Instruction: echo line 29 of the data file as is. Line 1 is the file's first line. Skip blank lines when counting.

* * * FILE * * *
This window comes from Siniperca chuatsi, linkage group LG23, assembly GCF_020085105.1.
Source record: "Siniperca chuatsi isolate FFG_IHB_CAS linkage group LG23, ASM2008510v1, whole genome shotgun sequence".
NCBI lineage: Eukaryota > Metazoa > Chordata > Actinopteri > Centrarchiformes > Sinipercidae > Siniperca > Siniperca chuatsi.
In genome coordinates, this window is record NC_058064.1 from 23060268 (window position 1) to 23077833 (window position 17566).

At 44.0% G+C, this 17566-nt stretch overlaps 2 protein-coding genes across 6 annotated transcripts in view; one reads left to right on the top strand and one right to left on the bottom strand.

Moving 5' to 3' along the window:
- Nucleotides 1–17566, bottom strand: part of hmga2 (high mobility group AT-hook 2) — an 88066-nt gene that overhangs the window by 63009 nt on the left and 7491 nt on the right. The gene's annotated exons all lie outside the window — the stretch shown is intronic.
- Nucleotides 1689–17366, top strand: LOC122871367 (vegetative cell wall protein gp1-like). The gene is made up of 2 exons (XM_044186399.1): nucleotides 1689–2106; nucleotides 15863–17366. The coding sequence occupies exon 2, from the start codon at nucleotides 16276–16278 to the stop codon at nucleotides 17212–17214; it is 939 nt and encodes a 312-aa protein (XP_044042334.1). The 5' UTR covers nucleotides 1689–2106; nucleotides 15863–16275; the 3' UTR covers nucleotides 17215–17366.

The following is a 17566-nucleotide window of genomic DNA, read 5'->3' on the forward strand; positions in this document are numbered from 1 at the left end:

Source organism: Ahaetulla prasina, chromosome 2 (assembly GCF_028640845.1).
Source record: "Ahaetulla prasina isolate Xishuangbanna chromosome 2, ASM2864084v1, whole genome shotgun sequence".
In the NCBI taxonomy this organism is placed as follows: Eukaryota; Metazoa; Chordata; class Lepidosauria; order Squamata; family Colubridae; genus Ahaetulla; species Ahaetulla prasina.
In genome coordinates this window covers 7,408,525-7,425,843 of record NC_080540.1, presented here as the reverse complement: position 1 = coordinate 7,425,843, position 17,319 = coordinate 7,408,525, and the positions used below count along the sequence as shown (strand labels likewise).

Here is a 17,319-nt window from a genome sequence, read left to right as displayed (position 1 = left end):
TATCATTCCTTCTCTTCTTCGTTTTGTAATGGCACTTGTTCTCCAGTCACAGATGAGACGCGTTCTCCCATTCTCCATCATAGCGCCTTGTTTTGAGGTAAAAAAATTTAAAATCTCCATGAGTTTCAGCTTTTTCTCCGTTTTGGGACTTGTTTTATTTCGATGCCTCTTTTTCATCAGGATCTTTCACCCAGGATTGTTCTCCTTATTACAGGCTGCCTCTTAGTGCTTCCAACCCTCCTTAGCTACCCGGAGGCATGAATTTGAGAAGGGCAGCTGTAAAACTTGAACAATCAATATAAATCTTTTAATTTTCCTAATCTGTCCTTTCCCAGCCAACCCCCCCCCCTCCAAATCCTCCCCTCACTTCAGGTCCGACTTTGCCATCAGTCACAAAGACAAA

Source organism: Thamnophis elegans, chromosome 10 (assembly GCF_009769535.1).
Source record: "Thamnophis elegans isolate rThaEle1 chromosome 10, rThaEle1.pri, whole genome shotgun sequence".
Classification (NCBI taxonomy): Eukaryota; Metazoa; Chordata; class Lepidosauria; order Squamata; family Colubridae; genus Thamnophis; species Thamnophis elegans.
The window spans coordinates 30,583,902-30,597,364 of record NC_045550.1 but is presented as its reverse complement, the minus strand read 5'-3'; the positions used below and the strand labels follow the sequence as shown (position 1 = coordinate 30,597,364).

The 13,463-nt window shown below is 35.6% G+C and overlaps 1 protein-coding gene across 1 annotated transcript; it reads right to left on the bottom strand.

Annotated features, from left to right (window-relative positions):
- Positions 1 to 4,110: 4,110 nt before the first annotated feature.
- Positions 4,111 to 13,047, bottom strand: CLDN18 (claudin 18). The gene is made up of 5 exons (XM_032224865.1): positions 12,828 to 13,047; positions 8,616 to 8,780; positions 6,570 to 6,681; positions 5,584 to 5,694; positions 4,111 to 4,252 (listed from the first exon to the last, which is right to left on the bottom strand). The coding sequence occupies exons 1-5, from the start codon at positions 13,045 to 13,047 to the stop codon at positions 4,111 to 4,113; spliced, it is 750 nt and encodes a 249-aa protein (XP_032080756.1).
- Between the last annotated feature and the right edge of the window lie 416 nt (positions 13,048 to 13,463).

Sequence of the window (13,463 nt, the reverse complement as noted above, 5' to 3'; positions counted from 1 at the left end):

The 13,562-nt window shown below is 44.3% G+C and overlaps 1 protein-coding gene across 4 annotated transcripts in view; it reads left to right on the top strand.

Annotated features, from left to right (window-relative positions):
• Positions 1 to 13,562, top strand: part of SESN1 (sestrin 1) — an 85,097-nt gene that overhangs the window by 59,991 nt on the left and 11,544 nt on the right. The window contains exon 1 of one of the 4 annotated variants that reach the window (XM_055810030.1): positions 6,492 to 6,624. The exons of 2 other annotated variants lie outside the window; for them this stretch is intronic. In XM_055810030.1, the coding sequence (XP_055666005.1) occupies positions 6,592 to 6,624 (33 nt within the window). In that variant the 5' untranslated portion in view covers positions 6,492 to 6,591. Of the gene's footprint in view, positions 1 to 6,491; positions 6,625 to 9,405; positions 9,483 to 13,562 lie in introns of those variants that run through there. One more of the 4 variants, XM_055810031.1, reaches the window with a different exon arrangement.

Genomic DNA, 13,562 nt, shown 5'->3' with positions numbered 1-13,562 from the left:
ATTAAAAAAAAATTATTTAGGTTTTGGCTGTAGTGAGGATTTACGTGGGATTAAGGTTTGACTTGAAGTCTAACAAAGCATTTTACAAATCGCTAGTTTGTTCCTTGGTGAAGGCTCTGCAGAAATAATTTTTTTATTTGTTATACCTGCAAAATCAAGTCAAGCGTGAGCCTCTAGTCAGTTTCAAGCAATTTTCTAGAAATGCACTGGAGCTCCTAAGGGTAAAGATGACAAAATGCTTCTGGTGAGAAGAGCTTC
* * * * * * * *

Genomic DNA, 13,562 nt, shown 5'->3' with positions numbered 1-13,562 from the left: